So some Indian players stayed out too long, had a drink or a few, and apparently stood up for a team-mate who was being abused by "fans". In true God of Small Things fashion, the BCCI has slapped a show-cause notice on them. The fear, though, is that the real issues, the reasons for India's poor performance at the World Twenty20 - the weakness against the bouncer, the lack of fitness and intensity, the disappearance of fast bowlers, the crazy schedules - might, as usual, get swept under the carpet. Talk to people involved with this team of late and it reveals a lack of willingness to address such issues, both at individual and administrative levels.

Coach Gary Kirsten's dressing down of the team on their last day in St Lucia did not pertain to a new issue with the team. "While everybody is talking about lack of fitness now, I brought to the team management's notice the fitness problem - not only with bowlers, but the team as a whole - last year," says Venkatesh Prasad, India's former bowling coach who was sacked last October, no reasons given. "It wasn't taken in the right spirit." Kirsten's complaints last year weren't taken in the right spirit either, and he was subsequently gagged.

Something similar, only much more damning, can be said of some of the batsmen's troubles against short-pitched bowling.

"Everyone is now talking about how this started about 10 months ago," says a current India player. "Four or five years earlier, when they first came into international cricket, even then they needed to work on the short ball. You need to practise it in the nets, facing bouncers and getting good people to bowl at you. But they don't like facing bouncers and are upset about it."

It's easy to see why the bouncer was not top of the limited-overs side's agenda over the last year: there are players taking care of the issue in Tests, and only rarely in limited-overs cricket do Indian players come up against genuine pace in a Sri Lanka-Bangladesh-IPL-dominated schedule. "That is a dangerous route to take because you are masking a problem. In critical tournaments you need to win the crucial games: what if you run into Australia in the quarter-finals or semi-finals? Even Pakistan quicks are clever enough to challenge the batsmen."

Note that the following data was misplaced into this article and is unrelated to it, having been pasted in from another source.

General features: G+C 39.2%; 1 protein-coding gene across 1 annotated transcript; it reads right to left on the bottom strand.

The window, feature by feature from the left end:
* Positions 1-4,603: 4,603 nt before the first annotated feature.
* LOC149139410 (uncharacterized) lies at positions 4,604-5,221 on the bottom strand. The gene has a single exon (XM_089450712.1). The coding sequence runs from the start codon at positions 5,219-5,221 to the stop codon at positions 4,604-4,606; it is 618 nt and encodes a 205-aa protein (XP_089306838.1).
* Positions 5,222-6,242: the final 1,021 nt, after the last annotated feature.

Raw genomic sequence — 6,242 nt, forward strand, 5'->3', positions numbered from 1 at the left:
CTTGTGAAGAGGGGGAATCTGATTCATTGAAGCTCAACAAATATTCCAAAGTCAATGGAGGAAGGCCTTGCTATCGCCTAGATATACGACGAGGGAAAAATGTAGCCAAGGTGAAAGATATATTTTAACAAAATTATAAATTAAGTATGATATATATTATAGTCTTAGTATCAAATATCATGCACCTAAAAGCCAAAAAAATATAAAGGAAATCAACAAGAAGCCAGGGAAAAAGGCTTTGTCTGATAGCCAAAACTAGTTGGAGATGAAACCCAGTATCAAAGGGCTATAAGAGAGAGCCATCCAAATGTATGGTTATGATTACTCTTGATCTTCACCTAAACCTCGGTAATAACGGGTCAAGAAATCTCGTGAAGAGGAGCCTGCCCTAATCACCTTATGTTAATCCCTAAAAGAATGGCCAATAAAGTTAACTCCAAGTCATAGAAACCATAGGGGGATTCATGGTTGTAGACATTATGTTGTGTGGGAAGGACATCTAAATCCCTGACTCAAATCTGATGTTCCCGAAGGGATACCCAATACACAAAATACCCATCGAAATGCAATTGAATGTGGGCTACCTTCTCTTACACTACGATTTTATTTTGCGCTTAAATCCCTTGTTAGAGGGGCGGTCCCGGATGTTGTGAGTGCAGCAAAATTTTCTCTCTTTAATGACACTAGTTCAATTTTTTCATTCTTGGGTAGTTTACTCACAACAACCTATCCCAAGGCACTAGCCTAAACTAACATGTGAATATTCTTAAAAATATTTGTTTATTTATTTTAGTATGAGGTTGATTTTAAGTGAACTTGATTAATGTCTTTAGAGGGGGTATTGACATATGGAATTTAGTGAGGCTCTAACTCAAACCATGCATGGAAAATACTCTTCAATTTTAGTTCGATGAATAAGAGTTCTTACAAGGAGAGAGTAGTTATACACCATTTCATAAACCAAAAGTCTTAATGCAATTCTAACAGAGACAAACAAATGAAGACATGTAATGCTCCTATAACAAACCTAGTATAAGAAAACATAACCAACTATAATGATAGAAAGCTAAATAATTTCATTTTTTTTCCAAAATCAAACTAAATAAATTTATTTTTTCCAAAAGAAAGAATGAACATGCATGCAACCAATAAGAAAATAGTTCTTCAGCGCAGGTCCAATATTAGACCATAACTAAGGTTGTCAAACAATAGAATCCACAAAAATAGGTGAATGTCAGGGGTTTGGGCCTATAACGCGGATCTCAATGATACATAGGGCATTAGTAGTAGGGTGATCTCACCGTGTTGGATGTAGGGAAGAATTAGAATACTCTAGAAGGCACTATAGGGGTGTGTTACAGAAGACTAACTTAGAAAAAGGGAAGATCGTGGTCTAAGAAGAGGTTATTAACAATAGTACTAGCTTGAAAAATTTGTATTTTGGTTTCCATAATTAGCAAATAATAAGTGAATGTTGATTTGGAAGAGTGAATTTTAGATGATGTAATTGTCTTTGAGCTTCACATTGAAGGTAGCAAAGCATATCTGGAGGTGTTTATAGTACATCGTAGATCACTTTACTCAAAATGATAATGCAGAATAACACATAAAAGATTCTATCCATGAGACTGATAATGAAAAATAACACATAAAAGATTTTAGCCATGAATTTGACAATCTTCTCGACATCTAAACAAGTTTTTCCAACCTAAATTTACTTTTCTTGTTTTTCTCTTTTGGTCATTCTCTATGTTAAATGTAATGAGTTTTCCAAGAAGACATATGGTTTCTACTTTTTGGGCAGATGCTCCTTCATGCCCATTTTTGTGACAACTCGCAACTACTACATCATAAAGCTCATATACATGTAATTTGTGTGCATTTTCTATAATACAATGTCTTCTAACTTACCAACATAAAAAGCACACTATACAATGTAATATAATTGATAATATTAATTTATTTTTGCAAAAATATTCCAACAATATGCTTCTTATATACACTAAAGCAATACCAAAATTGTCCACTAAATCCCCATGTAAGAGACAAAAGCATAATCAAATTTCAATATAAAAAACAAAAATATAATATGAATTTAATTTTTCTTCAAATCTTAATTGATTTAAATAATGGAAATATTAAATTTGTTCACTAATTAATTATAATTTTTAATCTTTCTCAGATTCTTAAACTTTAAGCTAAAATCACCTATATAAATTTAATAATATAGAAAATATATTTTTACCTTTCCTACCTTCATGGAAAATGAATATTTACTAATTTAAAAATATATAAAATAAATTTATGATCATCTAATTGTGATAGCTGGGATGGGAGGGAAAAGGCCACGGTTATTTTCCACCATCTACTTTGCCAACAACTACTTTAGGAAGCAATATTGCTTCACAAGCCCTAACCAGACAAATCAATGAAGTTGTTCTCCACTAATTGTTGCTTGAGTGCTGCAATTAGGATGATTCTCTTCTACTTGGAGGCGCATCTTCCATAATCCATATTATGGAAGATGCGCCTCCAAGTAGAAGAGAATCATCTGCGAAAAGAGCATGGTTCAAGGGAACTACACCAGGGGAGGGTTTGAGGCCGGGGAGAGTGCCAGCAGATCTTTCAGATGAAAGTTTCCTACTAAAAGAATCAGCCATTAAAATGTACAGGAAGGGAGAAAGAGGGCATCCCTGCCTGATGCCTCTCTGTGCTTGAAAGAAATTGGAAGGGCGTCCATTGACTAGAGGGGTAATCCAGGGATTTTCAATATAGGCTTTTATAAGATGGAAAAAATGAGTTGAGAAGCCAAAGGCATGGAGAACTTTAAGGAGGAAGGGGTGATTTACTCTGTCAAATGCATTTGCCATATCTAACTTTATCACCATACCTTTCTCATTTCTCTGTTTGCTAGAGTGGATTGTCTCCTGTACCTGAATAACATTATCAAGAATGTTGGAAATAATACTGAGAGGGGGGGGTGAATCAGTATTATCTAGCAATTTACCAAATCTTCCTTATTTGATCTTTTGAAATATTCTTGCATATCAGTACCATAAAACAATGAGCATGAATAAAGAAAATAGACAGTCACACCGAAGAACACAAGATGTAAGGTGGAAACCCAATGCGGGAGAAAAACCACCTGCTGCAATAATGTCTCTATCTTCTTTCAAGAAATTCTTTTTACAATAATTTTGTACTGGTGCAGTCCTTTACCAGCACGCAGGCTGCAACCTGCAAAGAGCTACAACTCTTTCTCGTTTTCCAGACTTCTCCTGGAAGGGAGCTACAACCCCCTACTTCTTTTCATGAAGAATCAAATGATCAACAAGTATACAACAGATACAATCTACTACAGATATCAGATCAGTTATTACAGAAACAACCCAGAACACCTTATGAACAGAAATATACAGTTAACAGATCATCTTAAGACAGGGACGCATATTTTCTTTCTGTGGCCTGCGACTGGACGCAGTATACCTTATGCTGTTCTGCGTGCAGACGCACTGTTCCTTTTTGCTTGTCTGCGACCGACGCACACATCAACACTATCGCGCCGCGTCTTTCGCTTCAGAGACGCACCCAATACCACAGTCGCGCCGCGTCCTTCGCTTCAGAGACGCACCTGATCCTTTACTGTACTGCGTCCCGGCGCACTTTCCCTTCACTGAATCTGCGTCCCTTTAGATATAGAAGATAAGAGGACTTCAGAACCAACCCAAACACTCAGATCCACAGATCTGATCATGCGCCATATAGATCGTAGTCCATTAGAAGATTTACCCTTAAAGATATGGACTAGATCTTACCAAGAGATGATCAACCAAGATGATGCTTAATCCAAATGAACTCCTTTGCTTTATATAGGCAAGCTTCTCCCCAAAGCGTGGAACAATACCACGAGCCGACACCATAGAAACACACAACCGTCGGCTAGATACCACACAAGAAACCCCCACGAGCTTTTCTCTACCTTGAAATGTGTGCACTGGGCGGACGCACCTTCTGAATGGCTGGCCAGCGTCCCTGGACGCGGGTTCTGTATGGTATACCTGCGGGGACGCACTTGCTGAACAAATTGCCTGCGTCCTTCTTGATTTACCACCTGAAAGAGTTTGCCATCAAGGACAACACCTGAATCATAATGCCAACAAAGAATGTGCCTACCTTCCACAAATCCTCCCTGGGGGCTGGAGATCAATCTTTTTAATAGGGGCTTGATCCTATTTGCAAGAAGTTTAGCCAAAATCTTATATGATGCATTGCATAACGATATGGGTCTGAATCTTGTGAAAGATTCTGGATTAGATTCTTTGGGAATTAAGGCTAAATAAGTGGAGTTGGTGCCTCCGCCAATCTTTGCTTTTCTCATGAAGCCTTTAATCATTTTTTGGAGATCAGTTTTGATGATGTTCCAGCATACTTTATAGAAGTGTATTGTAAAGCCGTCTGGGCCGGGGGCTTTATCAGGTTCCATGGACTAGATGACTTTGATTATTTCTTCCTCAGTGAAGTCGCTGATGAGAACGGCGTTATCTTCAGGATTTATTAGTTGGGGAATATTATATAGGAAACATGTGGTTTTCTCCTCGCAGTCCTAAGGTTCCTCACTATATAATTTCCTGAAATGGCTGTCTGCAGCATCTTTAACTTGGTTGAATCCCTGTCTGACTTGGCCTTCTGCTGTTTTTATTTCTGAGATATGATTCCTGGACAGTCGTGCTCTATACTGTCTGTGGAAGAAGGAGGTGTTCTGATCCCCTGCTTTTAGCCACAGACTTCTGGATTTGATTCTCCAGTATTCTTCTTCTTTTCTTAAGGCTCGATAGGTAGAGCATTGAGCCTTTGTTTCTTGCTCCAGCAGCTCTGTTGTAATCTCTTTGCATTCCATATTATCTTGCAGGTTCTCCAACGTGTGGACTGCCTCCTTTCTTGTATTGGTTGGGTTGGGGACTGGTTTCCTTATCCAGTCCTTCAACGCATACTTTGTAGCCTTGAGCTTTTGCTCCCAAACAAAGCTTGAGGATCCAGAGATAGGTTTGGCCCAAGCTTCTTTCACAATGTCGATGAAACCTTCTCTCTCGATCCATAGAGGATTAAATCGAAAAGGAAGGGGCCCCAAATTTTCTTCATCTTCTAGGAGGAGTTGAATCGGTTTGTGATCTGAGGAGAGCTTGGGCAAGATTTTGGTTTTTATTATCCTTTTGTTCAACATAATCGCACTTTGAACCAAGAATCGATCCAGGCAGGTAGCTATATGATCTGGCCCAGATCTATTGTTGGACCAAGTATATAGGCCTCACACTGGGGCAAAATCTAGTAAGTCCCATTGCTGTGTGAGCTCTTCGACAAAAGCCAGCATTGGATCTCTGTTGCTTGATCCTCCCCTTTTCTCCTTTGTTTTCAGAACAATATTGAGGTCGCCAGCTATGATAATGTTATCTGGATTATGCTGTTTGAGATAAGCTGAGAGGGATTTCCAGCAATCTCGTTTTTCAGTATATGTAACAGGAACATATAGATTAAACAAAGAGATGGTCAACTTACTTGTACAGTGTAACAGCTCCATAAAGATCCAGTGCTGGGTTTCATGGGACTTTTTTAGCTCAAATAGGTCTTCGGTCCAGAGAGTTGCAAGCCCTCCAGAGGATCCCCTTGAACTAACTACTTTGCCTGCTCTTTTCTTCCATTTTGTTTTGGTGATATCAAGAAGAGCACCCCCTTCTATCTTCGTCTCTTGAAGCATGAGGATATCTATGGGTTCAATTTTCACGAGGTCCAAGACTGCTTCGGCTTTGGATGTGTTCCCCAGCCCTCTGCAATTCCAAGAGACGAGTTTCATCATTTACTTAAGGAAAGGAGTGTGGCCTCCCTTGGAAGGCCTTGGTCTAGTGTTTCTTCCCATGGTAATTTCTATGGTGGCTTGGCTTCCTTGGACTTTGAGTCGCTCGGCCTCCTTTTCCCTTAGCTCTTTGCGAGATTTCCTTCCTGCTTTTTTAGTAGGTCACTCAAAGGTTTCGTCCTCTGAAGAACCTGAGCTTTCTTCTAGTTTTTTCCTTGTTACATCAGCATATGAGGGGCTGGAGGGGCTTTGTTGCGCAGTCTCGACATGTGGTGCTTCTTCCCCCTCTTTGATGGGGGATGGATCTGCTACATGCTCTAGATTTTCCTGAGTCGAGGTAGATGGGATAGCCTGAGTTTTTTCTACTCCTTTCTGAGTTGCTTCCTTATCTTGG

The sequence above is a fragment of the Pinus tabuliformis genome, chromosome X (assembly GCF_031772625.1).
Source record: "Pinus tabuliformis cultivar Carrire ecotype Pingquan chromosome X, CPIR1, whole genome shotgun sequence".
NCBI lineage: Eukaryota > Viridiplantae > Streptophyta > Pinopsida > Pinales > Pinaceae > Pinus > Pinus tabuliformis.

Around when this new crop of Indian cricketers was coming through to the limited-overs side, the world's players had a major issue with boards - one that seems to have gone out of fashion of late. Player burnout is so early 2000s now, although schedules have only got tighter.

A fringe player has no doubt there is too much cricket happening, and too little care from the BCCI. "A player really burns out after a certain point," he says. "I believe we need to have a certain work ethic: you need time for preparation, performance and rest. Take the Australians - they spend at least four months a year resting and preparing."

How serious the BCCI is about preserving its resources is clear from an example during the IPL. Trainers from the ECB came down along with their players, and instructed the local trainers on how to deal with them. A couple of Indian national players, on the other hand, went to a miracle healer in Sri Lanka, without the permission of the board, so that they could play as many IPL matches as possible. Who will take the responsibility if the miracle healing goes wrong or involves substances on the WADA banned list?

The BCCI counters this by asking if any player is heard complaining about the schedule. No, they're not, except for Sachin Tendulkar, who applies for rest every now and then, but that can be put down to his age, and also that he has earned the right to pick and choose. Can an Ishant Sharma, considered by most experts a promising Test bowler, say no to yet another meaningless ODI series? Especially knowing that in India the money and fame come mostly through limited-overs cricket.